Indeed, those few nods to their more recognisable habits come and go without fanfare. The ridiculous track on which Davis willingly waives his right to royalties is straight out of the brothers’ back catalogue. So too is John Goodman and Garrett Hedlund’s mysterious double act, Beckettian in its considered obscurity. They are nonsensical but unobtrusive figures. When the dialogue occasionally invokes the directing duo’s earlier material — ‘Where is its scrotum?!’ — it does not linger to wink knowingly at the audience.

As one would expect the cast is superb. In particular, Justin Timberlake’s vocals and boyish innocence are just the right side of bearable given his relatively small role. The look of wounded pride at the questioning of his songwriting ability is brilliantly nuanced and a reminder that for all the dreadful features in which he assumes the lead, his presence in an ensemble piece is rarely wasted. 

As the eponymous Davis, it is towards the leading man that many of the plaudits should be aimed. Isaac has been standing out in various projects over recent years, be they blockbusters (Robin HoodSucker Punch) or acclaimed dramas (Drive). In the little seen 10 Years, he ably demonstrated his considerable musical talents and as their central player, the Coens entrust him with the task of convincing as both man and artist. He disappoints on neither front. 

Isaac’s stony visage and blue collar delivery underscore a steely determination beneath the wistfulness of his music. In the face of each new disappointment, he endures. Whatever his faults and despite his unwillingness to join the real world — where useful prospects actually do exist for him — hard work is not his downfall. 

He snaps only once, reminding the well-meaning but naive hosts at a dinner party that his guitar and his songs, far from being the trappings of a ‘performing poodle,’ amount to a livelihood. ‘This is how I pay my rent’ he cries. It is an incredibly raw and unexpected outburst. The Coen formula rarely deals in standalone drama, unseasoned by acceptable hints of weirdness, but it is demanded here. Anything less would be churlish. 

The recent Oscar snubs of this fine film should not indicate anything other than the Academy’s predilection for ignoring that which is often right in front of it. In the midst of awards season, cinema audiences should be willing to step inside Llewyn Davis if only to confirm the folly of that oversight.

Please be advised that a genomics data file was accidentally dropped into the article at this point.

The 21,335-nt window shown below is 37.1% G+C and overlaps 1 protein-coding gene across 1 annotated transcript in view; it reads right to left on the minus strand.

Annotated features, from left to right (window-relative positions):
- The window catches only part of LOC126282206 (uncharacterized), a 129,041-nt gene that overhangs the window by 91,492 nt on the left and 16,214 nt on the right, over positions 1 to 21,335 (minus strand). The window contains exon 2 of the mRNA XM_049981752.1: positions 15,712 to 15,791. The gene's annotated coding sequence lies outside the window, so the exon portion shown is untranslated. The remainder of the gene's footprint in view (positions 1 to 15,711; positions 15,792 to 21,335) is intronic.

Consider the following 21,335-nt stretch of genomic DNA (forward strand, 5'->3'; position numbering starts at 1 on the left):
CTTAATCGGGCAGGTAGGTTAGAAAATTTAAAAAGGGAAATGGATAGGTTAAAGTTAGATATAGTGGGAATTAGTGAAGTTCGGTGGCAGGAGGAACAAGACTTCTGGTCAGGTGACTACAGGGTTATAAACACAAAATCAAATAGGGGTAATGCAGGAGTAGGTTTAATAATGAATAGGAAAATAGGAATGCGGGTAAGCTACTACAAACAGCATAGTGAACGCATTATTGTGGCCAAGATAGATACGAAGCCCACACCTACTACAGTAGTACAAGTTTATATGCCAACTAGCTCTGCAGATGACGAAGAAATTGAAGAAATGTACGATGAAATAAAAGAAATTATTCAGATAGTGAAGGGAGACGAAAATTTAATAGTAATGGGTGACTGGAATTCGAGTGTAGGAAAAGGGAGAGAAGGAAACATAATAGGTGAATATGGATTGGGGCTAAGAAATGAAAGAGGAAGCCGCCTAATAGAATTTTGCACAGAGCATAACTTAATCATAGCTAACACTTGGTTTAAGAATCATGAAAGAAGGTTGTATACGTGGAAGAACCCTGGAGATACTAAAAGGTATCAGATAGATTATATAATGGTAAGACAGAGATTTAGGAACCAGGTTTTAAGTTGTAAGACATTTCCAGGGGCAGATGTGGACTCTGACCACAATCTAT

An edited version of this article was first published here.

Wednesday, 22 January 2014

Mourinho turns the screw

My new article over on

'Such utterances are by design of course. In anticipation of Sunday’s home fixture against Manchester United, the Chelsea manager was keen to emphasise the visitors’ qualities, even in the face of their tumultuous season. The champions remained, he said, a dangerous prospect: ‘when the giant is sleeping, the giant is never really sleeping’. It was a gracious – and typical – nod to the talents of a side which has looked anything but gigantic since David Moyes’s succession as manager.'

City and Colour | Limelight Belfast, 21/1/2014

The Limelight’s three decade tenure as a fixture of the Belfast music scene has made it as familiar a cultural landmark as the Ulster Hall, the Grand Opera House or the Lyric Theatre. For those who have passed through and graduated from Queen’s University, and the University of Ulster, it will almost certainly feature as a character during their halcyon student days.

A bar, a night club and, most significantly, a music venue the Limelight had long attracted talent from within and without Northern Ireland’s borders. Oasis famously played there just hours before Definitely Maybe, the band’s seminal debut album, reached number one in September 1994. In the past decade it has hosted acts as diverse as Seattle grunge pioneers Mudhoney, Irish-American punk rockers Flogging Molly, Devon folk musician Seth Lakeman and Texan post-rock deities Explosions in the Sky.